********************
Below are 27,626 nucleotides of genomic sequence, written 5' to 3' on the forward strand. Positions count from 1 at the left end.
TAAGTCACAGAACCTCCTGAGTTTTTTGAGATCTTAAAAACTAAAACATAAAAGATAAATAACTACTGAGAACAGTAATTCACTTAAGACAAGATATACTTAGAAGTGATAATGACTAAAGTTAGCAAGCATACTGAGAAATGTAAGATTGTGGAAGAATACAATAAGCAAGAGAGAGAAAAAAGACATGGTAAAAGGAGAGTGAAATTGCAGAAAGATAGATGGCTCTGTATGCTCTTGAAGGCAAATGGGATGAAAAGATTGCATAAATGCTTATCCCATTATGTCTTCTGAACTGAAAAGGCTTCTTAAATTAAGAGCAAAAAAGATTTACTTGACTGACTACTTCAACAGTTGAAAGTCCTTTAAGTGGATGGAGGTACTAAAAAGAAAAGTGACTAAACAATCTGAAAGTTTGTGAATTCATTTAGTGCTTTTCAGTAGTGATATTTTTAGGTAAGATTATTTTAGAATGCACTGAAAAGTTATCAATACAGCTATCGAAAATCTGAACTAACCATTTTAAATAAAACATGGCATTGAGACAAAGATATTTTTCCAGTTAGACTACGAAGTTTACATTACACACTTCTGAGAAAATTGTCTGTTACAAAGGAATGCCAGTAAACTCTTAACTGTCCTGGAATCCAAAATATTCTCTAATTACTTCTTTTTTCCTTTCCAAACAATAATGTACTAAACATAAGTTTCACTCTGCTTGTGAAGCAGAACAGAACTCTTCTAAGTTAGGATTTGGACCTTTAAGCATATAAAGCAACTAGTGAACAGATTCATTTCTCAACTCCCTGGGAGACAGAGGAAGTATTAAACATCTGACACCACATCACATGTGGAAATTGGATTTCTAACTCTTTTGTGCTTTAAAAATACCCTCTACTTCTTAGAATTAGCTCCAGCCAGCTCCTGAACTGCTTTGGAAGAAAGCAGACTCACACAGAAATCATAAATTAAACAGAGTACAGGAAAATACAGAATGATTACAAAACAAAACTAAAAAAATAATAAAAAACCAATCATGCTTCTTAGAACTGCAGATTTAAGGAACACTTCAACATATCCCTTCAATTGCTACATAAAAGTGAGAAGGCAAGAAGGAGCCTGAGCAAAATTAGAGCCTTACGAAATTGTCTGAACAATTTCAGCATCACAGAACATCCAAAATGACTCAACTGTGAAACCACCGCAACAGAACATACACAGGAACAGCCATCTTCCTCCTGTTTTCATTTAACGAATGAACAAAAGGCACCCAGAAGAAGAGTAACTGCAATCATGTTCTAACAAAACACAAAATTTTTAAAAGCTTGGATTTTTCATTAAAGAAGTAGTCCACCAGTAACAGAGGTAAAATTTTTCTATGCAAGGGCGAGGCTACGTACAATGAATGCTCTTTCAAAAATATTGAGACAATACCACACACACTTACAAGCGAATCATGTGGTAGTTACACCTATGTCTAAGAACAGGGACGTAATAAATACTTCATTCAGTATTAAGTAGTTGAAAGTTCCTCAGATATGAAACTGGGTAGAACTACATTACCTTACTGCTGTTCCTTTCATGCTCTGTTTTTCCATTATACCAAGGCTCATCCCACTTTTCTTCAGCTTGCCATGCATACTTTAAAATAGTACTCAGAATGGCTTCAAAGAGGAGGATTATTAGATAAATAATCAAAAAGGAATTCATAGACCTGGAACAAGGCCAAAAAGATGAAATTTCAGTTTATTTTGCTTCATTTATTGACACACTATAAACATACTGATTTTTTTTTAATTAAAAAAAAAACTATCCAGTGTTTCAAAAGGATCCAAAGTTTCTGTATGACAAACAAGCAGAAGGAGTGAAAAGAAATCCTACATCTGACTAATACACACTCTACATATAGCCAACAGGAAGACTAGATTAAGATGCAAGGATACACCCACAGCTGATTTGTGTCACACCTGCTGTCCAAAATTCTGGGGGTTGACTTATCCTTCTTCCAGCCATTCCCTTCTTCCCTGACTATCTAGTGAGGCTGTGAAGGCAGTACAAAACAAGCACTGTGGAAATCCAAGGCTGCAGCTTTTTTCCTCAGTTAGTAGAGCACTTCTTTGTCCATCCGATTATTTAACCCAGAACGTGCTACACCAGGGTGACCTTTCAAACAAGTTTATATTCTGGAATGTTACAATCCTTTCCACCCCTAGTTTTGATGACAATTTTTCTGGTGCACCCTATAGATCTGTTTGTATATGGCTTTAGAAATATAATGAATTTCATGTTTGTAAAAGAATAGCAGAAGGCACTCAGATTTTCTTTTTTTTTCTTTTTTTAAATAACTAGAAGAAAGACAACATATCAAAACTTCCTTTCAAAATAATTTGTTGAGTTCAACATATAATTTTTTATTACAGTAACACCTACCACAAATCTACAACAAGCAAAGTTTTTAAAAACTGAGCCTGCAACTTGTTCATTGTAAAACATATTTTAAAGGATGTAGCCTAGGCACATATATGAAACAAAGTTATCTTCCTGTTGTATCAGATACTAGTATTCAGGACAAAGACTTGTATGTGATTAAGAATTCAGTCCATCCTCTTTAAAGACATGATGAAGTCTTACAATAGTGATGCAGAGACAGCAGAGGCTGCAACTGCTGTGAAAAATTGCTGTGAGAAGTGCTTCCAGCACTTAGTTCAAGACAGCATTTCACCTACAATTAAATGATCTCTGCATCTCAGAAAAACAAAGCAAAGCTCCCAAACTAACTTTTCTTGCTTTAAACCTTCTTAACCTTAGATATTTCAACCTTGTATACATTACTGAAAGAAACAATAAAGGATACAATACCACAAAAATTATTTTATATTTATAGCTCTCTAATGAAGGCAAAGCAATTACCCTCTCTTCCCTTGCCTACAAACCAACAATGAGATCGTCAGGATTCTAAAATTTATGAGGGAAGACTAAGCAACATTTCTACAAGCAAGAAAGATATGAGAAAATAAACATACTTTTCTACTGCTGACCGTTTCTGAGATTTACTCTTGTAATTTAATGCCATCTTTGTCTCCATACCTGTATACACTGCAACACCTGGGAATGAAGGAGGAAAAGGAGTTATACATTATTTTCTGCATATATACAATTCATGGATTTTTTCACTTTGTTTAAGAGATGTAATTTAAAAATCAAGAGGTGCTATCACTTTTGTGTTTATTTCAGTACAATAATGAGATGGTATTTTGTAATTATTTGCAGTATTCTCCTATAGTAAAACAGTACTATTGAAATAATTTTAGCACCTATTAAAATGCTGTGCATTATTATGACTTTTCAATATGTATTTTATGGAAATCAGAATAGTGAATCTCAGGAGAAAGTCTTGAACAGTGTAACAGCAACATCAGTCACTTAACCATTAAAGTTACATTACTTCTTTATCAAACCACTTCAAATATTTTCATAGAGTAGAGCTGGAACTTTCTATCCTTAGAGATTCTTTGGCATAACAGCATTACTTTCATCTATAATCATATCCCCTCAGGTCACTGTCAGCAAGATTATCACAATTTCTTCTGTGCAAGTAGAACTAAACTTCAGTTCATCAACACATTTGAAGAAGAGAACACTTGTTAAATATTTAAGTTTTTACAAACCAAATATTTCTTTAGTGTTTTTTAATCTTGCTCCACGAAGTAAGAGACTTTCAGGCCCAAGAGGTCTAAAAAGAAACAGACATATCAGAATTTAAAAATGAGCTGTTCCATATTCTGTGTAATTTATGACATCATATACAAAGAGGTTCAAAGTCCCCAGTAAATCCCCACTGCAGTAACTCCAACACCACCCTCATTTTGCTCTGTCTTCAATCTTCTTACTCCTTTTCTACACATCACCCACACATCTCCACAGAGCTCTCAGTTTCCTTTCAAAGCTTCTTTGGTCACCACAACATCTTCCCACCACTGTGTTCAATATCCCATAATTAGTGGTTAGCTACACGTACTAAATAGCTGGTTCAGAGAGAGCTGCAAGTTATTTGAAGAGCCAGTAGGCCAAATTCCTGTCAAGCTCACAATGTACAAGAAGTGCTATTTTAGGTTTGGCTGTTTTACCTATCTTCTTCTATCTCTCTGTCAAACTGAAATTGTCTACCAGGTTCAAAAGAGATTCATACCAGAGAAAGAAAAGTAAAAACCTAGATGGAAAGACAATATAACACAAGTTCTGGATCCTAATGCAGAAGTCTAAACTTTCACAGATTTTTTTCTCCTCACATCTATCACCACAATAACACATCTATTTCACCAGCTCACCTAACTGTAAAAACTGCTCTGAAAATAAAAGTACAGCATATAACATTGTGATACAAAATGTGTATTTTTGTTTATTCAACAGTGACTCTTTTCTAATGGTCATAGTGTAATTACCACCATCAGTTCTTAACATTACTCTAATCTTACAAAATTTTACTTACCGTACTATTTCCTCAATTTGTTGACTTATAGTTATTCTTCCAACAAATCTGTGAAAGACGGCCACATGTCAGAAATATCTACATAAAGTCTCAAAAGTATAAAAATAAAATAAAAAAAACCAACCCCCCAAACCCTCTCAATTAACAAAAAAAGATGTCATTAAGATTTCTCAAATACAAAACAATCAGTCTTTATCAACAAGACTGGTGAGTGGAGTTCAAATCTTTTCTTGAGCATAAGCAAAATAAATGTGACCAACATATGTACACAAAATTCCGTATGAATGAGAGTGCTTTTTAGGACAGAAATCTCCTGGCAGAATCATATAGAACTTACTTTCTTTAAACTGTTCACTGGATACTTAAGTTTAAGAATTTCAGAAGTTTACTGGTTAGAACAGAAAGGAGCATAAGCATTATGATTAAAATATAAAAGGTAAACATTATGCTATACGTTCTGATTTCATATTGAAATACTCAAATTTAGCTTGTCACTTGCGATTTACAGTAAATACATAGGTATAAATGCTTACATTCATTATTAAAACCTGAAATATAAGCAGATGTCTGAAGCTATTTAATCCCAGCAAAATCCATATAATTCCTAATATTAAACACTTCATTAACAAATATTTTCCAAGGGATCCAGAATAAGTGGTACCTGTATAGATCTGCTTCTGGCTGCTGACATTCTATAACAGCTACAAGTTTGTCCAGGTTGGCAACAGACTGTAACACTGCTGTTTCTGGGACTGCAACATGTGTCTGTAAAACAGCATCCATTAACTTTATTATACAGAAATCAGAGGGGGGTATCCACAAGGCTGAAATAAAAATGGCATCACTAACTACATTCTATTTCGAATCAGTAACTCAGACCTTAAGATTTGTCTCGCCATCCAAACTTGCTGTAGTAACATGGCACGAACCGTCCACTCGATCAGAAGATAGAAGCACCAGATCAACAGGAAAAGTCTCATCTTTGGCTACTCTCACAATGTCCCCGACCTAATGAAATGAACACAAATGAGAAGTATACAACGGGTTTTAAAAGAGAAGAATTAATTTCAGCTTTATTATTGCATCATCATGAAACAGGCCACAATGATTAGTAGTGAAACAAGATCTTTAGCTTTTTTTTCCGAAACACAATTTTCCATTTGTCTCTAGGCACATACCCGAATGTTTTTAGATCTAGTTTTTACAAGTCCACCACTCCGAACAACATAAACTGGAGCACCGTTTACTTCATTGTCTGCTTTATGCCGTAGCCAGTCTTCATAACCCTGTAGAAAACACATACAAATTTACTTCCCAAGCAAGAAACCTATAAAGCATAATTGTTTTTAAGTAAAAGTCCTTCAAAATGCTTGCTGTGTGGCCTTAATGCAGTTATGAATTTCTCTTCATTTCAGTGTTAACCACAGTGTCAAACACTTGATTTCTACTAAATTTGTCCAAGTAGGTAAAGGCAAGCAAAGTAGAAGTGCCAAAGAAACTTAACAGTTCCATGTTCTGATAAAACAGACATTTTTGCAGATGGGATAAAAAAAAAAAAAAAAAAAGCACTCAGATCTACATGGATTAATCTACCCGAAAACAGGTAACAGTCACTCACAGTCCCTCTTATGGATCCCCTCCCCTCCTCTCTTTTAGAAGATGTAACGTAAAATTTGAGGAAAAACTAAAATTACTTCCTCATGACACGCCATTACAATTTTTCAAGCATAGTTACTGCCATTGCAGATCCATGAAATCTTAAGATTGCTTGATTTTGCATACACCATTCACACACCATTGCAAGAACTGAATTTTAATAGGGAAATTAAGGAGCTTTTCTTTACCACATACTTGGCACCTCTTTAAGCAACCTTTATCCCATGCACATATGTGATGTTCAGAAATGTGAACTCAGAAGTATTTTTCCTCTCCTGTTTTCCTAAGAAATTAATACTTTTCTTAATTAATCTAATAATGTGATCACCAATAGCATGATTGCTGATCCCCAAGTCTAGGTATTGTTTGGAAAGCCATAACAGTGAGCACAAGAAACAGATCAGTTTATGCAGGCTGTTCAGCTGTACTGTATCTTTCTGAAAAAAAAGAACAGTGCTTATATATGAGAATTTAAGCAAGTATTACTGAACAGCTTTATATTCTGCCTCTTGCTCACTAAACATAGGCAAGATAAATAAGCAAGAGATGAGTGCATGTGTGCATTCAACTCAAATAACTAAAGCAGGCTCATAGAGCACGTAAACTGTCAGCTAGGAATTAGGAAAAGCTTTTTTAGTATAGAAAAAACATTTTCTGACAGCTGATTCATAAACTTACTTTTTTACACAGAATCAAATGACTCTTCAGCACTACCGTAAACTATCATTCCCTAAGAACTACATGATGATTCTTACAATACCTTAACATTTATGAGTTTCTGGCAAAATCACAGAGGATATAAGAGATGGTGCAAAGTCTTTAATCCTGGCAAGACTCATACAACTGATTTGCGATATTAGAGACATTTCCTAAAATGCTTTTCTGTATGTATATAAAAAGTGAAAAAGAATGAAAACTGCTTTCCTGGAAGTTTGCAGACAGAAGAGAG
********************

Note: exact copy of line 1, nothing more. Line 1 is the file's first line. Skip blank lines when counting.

Below are 27,626 nucleotides of genomic sequence, written 5' to 3' on the forward strand. Positions count from 1 at the left end.